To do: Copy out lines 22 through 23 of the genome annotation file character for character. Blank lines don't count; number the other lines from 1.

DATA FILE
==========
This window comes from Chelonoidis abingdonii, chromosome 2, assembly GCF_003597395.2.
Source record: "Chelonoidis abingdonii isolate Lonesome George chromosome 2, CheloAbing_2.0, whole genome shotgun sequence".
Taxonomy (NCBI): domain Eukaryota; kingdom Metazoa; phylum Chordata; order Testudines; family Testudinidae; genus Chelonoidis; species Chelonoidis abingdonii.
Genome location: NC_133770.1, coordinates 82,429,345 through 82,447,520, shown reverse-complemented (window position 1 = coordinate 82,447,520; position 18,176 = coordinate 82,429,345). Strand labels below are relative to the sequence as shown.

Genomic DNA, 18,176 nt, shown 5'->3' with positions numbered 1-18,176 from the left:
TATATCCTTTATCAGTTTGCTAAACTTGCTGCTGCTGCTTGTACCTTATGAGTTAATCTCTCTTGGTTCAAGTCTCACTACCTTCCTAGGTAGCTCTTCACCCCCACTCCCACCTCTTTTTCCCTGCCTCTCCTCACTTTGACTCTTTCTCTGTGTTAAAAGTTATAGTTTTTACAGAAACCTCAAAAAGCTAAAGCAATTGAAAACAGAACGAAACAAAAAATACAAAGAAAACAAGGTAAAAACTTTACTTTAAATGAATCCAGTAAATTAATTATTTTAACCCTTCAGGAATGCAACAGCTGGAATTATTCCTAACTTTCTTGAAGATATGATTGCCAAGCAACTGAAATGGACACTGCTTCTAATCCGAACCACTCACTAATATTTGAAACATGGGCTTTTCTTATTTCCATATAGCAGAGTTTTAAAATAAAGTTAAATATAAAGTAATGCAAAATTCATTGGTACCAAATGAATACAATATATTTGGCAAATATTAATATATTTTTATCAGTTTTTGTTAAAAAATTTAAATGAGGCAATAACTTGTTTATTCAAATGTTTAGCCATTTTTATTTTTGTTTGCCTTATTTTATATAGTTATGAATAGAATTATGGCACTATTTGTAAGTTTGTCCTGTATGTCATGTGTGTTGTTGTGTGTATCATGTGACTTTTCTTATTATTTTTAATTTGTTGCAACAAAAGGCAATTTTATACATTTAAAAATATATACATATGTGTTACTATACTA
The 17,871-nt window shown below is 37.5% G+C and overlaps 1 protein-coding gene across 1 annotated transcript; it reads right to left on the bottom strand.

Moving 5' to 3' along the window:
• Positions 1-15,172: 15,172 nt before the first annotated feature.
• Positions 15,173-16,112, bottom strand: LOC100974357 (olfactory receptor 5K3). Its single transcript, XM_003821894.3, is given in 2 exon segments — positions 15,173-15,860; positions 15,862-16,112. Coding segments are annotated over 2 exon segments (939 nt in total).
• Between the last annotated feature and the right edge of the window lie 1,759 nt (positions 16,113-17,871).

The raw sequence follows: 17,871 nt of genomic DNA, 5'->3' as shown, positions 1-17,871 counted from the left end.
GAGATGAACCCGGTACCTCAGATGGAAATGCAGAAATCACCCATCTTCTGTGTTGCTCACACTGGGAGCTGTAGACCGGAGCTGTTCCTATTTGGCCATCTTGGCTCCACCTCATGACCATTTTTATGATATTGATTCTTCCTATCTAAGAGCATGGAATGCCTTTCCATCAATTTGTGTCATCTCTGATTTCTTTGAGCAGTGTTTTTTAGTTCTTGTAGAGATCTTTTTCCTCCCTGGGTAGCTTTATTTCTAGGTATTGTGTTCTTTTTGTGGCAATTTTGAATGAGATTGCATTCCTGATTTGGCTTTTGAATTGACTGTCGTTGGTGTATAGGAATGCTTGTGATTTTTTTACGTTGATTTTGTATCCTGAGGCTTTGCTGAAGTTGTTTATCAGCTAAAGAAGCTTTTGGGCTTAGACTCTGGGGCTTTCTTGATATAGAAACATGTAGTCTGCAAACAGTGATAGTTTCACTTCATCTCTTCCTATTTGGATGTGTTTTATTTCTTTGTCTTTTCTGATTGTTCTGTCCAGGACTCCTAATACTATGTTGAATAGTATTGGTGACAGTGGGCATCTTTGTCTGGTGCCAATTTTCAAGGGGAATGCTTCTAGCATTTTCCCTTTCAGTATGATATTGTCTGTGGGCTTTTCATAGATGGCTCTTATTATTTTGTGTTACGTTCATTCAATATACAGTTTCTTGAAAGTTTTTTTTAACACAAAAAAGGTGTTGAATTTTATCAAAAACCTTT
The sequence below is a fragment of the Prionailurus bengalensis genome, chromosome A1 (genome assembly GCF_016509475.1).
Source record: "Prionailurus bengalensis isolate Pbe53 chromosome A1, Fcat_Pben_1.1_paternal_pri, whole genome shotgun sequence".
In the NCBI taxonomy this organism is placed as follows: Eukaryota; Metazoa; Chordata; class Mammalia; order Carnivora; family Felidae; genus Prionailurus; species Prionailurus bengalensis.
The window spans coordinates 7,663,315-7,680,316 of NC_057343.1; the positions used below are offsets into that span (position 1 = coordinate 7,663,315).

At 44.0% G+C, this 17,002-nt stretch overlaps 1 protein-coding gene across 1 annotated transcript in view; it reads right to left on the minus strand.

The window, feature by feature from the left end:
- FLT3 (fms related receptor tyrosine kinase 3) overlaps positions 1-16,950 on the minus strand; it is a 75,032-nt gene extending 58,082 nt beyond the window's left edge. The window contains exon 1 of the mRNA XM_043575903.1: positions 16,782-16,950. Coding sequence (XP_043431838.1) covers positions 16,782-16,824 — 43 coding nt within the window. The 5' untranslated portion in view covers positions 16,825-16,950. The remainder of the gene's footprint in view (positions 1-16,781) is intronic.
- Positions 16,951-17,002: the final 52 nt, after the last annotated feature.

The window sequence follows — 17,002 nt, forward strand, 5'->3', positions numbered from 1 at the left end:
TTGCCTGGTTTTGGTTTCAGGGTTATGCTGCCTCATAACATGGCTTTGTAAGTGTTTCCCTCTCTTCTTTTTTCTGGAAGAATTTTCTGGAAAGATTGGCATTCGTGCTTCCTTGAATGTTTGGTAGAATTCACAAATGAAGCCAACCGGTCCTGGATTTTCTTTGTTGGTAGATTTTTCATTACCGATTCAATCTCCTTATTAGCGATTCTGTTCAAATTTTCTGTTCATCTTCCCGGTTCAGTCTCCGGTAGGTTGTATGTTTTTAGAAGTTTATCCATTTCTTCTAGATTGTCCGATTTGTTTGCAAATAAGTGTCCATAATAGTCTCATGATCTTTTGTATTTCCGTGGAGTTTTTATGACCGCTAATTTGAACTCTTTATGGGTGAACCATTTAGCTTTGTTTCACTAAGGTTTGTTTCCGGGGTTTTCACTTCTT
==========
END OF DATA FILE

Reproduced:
The window sequence follows — 17,002 nt, forward strand, 5'->3', positions numbered from 1 at the left end:
TTGCCTGGTTTTGGTTTCAGGGTTATGCTGCCTCATAACATGGCTTTGTAAGTGTTTCCCTCTCTTCTTTTTTCTGGAAGAATTTTCTGGAAAGATTGGCATTCGTGCTTCCTTGAATGTTTGGTAGAATTCACAAATGAAGCCAACCGGTCCTGGATTTTCTTTGTTGGTAGATTTTTCATTACCGATTCAATCTCCTTATTAGCGATTCTGTTCAAATTTTCTGTTCATCTTCCCGGTTCAGTCTCCGGTAGGTTGTATGTTTTTAGAAGTTTATCCATTTCTTCTAGATTGTCCGATTTGTTTGCAAATAAGTGTCCATAATAGTCTCATGATCTTTTGTATTTCCGTGGAGTTTTTATGACCGCTAATTTGAACTCTTTATGGGTGAACCATTTAGCTTTGTTTCACTAAGGTTTGTTTCCGGGGTTTTCACTTCTT